The Occupational Safety and Health (OSH) Act covers most private sector employers and their workers, in addition to some public sector employers and their workers in the 50 states and certain territories and jurisdictions under federal authority. Those jurisdictions include the District of Columbia, Puerto Rico, the Virgin Islands, American Samoa, Guam, Northern Mariana Islands, Wake Island, Johnston Island, and the Outer Continental Shelf Lands as defined in the Outer Continental Shelf Lands Act.
Private Sector Workers
OSHA covers most private sector employers and workers in all 50 states, the District of Columbia, and the other United States (U.S.) jurisdictions either directly through OSHA or through an OSHA-approved State Plan. State Plans are OSHA-approved job safety and health programs operated by individual states instead of federal OSHA. Section 18 of the OSH Act encourages states to develop and operate their own job safety and health programs and precludes state enforcement of OSHA standards unless the state has an OSHA-approved State Plan.
OSHA approves and monitors all State Plans and provides as much as fifty percent of the funding for each program. State-run safety and health programs must be at least as effective (ALAE) as the federal OSHA program. OSHA provides coverage to certain workers specifically excluded from a State Plan, for example, those in some states who work in maritime industries or on military bases. To find the contact information of the OSHA or State Plan office nearest to you, call 1-800-321-OSHA or go to www.osha.gov.
The following 22 states or territories have OSHA-approved State Plans that cover both private and public sector workers:
State and Local Government Workers
Workers at state and local government agencies are not covered by OSHA, but have OSH Act protections if they work in those states that have an OSHA-approved State Plan. OSHA rules also permit states and territories to develop plans that cover state and local government workers only. In these cases, private sector workers and employers remain under federal OSHA jurisdiction.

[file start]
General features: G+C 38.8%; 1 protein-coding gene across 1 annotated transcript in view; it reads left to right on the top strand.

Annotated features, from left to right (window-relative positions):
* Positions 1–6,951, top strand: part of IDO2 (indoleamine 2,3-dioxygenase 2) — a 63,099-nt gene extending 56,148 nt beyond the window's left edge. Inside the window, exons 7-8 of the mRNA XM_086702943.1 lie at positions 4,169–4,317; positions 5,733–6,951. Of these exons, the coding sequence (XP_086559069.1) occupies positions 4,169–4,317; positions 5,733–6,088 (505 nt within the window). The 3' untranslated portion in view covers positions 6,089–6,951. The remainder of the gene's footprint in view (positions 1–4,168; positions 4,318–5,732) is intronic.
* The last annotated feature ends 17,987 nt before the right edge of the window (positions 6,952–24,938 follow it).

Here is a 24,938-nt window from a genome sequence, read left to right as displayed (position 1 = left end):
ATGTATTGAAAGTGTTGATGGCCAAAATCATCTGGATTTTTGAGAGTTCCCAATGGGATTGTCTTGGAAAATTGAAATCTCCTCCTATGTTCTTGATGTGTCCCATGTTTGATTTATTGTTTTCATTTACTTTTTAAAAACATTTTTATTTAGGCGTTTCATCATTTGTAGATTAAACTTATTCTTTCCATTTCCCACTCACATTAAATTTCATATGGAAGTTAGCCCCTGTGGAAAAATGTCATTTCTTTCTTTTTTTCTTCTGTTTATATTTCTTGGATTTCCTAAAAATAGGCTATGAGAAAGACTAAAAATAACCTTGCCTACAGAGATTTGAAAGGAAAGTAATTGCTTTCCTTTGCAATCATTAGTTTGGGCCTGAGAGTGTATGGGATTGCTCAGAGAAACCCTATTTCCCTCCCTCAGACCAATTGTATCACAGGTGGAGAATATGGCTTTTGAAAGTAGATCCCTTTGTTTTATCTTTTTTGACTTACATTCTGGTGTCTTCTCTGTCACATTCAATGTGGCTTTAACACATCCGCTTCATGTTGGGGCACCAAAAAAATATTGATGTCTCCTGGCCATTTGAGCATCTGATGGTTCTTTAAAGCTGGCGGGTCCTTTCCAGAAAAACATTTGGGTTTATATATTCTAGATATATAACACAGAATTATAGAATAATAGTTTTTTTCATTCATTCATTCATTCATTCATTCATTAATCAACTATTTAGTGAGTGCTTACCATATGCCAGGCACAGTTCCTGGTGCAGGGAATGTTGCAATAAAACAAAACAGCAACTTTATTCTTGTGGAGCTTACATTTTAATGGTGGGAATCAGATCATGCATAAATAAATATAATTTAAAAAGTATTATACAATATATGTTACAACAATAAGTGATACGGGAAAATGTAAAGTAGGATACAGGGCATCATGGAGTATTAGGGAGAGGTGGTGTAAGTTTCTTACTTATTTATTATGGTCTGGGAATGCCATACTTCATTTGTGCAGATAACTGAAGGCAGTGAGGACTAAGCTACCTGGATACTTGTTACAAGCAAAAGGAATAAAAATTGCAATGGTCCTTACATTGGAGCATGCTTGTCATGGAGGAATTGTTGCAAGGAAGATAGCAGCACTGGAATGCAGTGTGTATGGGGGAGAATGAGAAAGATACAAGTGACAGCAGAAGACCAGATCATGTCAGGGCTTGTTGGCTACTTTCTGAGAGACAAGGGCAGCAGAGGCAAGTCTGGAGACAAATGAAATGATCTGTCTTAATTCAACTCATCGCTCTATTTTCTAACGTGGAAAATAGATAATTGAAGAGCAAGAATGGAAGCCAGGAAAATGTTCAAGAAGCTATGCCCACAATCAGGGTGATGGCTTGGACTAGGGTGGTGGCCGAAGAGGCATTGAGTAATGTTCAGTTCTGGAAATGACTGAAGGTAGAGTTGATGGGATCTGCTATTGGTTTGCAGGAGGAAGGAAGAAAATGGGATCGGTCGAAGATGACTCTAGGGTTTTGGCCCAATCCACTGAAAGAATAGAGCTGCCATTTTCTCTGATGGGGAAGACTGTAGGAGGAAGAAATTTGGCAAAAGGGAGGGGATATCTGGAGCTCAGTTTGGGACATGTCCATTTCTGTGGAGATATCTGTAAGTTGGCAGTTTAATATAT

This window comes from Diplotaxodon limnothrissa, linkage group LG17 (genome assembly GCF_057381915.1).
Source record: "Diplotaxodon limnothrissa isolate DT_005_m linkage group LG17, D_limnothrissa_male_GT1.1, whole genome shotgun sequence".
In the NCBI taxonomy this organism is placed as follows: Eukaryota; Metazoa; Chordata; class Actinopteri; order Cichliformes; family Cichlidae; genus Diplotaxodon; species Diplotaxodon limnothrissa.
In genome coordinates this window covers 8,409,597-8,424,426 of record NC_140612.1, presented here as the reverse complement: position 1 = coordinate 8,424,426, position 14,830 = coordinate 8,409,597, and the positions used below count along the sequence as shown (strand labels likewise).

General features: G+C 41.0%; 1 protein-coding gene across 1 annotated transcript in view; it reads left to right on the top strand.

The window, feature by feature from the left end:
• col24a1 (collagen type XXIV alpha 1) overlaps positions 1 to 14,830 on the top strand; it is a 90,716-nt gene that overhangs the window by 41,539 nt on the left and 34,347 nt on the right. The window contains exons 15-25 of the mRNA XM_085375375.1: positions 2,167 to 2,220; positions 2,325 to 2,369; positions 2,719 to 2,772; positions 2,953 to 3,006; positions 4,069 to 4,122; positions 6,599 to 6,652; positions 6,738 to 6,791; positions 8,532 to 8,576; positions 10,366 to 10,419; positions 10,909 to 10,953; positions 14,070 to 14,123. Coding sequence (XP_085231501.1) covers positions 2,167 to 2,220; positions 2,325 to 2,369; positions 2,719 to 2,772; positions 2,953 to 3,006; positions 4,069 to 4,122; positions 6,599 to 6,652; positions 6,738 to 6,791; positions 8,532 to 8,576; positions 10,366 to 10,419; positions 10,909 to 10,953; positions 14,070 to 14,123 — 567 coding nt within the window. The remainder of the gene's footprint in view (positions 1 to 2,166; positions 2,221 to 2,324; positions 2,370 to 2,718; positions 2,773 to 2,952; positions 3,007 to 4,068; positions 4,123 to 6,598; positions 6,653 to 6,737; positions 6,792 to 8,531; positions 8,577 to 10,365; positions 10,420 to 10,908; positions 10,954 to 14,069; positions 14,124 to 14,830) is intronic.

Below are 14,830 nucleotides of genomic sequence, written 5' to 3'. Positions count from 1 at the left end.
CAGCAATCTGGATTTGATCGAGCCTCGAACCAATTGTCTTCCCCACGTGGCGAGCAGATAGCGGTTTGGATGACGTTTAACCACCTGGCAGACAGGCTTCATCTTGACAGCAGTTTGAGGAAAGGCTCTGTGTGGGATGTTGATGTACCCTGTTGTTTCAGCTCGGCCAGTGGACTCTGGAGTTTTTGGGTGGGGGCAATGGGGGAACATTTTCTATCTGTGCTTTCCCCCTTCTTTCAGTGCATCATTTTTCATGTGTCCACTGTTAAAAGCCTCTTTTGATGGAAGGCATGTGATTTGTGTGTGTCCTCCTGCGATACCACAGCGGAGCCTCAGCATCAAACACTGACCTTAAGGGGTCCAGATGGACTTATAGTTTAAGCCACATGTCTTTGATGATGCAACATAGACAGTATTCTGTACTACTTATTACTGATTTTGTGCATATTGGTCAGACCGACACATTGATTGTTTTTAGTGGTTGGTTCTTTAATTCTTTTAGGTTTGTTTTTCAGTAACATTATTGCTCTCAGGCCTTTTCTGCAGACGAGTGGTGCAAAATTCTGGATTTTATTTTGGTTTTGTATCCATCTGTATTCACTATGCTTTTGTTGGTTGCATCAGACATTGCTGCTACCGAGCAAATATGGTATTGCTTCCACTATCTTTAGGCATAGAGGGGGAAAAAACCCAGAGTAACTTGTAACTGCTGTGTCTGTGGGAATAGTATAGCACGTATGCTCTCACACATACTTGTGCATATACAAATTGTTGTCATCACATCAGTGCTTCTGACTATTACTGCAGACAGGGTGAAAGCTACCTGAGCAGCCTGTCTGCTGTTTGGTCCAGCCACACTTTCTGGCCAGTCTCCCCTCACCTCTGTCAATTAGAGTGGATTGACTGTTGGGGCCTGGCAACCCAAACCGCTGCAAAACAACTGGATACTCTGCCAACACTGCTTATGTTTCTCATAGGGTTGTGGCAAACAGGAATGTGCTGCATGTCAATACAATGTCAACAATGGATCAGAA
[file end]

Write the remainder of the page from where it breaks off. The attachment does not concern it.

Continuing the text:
Six additional states and one U.S. territory have OSHA-approved State Plans that cover state and local government public sector workers only:
OSHA monitors and evaluates State Plans annually through the Federal Annual Monitoring Evaluation (FAME) process. This process is used to: determine whether the State Plan is continuing to operate at least as effectively as OSHA, track a State Plan's progress in achieving its strategic and annual performance goals, and ensure that the State Plan is meeting its mandated responsibilities under the Act and other relevant regulations. Recent and archived FAME reports for each State Plan can be found here.
State Plans must set workplace safety and health standards that are "at least as effective as" as OSHA standards. Many State Plans adopt standards identical to OSHA. State Plans have the option to promulgate standards covering hazards not addressed by OSHA standards. A State Plan must conduct inspections to enforce its standards, cover state and local government workers, and operate occupational safety and health training and education programs. Click here to see a list of links to the State Plans' safety and health standards and regulations. State Plan responses to OSHA standards and Federal Program Changes issued since 2006 can be found here.
Establishments located in states under federal OSHA jurisdiction must begin to comply with the new requirements on January 1, 2015. Establishments located in states that operate their own safety and health programs (State Plans) should check with their State Plan for the implementation date of the new requirements. All State Plans have begun reviewing their current reporting and recordkeeping requirements to determine how they compare to federal OSHA's new reporting requirements. Over the next six months, each State Plan will work to adopt OSHA's new requirements and may retain or adopt more stringent requirements. For more information on a specific State Plan, visit the Office of State Programs' main page and click on a state or U.S. territory highlighted in blue or gray located on the U.S. map.